John Mills, 97, a distinguished and wide-ranging actor who excelled on camera as an appealing British Everyman and dutiful soldier, died April 23 at his home in Denham, west of London. He reportedly had a chest infection, reports the Washington Post.
John Mills was the most English of actors, portraying on stage and in dozens of films characters of decency, loyalty, self-deprecation and quiet, understated courage. When a director wanted someone to personify “Englishness” Mills would be top of the list. The blue eyes, the cow’s lick of hair, which in early days fell regularly across his forehead, and his ability to convey a sense of honesty and resilience all saw to that.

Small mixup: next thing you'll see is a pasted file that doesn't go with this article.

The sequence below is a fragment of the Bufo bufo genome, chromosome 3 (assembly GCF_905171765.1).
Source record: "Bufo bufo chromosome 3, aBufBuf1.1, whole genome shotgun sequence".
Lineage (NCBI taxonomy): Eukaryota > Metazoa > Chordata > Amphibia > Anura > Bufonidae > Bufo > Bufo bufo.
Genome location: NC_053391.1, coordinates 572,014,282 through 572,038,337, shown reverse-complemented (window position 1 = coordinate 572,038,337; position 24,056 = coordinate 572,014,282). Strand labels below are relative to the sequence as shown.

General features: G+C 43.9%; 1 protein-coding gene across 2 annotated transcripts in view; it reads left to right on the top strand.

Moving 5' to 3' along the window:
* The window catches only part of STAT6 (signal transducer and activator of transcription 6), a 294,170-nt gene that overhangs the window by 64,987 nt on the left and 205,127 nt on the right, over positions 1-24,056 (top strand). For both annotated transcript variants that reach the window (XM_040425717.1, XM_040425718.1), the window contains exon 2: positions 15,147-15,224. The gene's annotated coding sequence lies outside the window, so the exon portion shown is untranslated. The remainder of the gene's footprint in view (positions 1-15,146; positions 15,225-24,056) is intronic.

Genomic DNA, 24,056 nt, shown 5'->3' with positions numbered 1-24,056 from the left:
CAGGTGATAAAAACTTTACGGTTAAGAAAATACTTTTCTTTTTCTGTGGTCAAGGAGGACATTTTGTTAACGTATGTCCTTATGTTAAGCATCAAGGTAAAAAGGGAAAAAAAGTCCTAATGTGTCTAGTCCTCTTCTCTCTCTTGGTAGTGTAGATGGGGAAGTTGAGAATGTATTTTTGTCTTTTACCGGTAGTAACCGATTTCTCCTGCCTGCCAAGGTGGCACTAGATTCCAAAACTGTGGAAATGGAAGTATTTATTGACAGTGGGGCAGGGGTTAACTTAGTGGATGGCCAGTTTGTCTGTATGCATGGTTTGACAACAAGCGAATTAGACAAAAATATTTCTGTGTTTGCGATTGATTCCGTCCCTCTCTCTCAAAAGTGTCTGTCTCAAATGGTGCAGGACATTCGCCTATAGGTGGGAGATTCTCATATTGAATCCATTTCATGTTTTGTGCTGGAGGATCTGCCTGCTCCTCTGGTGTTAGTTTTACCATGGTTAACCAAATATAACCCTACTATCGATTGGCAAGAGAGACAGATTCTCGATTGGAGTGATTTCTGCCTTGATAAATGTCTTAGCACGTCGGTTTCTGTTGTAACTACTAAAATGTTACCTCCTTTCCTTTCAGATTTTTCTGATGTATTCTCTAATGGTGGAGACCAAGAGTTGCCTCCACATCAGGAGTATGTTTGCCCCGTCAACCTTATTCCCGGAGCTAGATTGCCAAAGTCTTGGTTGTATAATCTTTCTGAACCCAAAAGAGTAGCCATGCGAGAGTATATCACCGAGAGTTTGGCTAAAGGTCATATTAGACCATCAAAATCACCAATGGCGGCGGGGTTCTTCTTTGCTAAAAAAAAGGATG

In some areas he was overshadowed by his friends and contemporaries. Olivier had a glamour to which Mills could never aspire. In the classical roles Gielgud reigned supreme and this was a territory Mills rarely entered after playing Puck to Robert Helpmann’s Oberon in A Midsummer Night’s Dream at the Old Vic just before the war. Mills’s lack of inches lost him some of the drawing-room comedy parts claimed regularly by Rex Harrison.